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Celiac Disease Nutrition Guide, 3rd Ed. (Single Copy)

Celiac Disease Nutrition Guide, 3rd Ed. (Single Copy)

This easy to read “survival guide” outlines essential information for people diagnosed with Celiac disease.

Eating Out

Dining Out Menu (md)

Eating at a restaurant does not have to sabotage a healthy diet. Use smart-eating strategies: plan ahead, consider the menu and choose foods carefully to keep you on your plan.

Preparation

  • Have a plan. Eat a light dinner if you ate a big lunch that day. Or if you know ahead of time that you're going to a restaurant, cut back on calories during other meals that day.
  • Knowing menu terms and cooking basics makes ordering easier, especially if you need to control calories, fat and other nutrients. Look for foods that are steamed, broiled, baked or grilled, and limit fried and sautéed items or foods described as "crispy," "rich" or "au gratin."

Choosing a Restaurant

  • Think ahead. Consider meal options at different restaurants and look for places with a wide range of menu items. Check online menus if available for menu and nutrition information.

Ordering

  • Balance your meal by including foods from all the different food groups: meat, dairy, fruits, vegetables, and grains. Look for freshly made entrée salads that give you "balance in a bowl." For example, entrée salads with chicken, cheese or seafood provide protein along with fiber and vitamins. If you are counting calories, use a low-fat dressing or skip some of the extras, like croutons.
  • For sandwich toppings, go with low-fat options like lettuce, tomato and onion; use condiments like ketchup, mustard or relish; and low-fat dressings.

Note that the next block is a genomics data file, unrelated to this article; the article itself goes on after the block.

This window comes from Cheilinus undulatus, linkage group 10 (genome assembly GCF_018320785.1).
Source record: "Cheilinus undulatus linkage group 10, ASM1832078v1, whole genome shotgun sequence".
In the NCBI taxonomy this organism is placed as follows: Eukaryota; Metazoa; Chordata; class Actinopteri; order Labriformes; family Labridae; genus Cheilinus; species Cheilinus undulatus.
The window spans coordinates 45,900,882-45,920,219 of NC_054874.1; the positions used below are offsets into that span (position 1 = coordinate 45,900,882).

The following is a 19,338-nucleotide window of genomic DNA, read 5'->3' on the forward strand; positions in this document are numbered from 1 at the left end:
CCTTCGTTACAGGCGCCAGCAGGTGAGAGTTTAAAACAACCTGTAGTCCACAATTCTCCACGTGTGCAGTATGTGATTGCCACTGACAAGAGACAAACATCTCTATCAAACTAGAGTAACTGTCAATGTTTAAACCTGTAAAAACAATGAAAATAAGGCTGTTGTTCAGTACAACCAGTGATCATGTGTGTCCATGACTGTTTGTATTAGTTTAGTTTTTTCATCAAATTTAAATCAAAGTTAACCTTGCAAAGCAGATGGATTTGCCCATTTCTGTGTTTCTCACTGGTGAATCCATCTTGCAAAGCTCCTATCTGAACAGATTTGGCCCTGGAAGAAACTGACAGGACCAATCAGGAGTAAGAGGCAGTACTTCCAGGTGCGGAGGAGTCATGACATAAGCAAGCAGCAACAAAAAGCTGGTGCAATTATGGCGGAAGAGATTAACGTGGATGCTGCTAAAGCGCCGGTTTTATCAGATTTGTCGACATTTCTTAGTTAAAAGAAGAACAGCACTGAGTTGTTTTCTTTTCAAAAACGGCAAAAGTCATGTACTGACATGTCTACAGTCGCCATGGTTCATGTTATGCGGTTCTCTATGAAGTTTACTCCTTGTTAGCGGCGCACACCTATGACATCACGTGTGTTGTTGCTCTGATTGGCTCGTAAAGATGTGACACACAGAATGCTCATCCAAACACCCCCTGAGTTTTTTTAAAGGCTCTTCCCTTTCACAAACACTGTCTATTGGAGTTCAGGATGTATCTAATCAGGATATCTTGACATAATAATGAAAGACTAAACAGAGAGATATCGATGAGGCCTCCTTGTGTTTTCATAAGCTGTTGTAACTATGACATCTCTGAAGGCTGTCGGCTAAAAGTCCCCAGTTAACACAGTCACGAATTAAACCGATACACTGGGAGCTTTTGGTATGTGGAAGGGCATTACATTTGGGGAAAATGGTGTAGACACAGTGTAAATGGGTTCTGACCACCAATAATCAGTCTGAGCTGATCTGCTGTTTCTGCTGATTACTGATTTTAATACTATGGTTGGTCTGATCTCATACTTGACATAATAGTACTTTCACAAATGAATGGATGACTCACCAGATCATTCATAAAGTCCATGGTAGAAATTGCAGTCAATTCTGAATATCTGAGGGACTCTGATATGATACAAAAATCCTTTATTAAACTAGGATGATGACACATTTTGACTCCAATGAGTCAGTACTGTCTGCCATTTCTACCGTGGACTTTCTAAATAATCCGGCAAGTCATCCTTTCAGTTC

• Round out your meal by ordering healthy side dishes, such as a side salad with low-fat dressing, baked potato or fruit. Boost the nutritional value of your baked potato by topping it with vegetables, salsa or chili.
  • Substitute. Ask for a side salad with low-fat dressing to replace fries in a combination meal.
  • Many restaurants honor requests, so don't be afraid to be assertive, ask menu questions and make special requests to meet your nutritional needs.
  • Many restaurants serve huge portions, sometimes enough for two or three people. Order menu items that contain fewer calories and eat a smaller portion. Bring leftovers home for another meal. Or, order an appetizer in place of an entrée and add a small salad.

Eating

  • Eat slowly. It takes about 20 minutes for your brain to get the message from your stomach that you are no longer hungry. Fast eaters often are overeaters, while slow eaters tend to eat less and are still satisfied.

Eating Out with Kids

  • Choose a restaurant that caters to children and has a healthy children's menu that includes smaller portion sizes and meals designed to provide ample nourishment for smaller bodies.
  • For kids' meals, opt for milk as a beverage and fruit for dessert.
  • Order plain foods with sauce on the side.
  • Substitute healthier "sides" in place of fries, like carrots or apple slices.
  • Choose two or three suitable menu items, then let your child pick one.
  • Let kids order their familiar favorites when they eat out. For new foods, offer a bite or two from your order.
  • Calcium is important at all ages, but especially for growing bones. To get more calcium, drink low-fat or fat-free white or chocolate milk or add a slice of cheese to their sandwich. Choose dairy-based treats like yogurt, a smoothie or frozen dairy dessert.

Restaurants may be intimidating to people trying to stick to a healthy diet, but with preparation and confidence, you can enjoy your restaurant meal without abandoning healthy eating.

Reviewed November 2012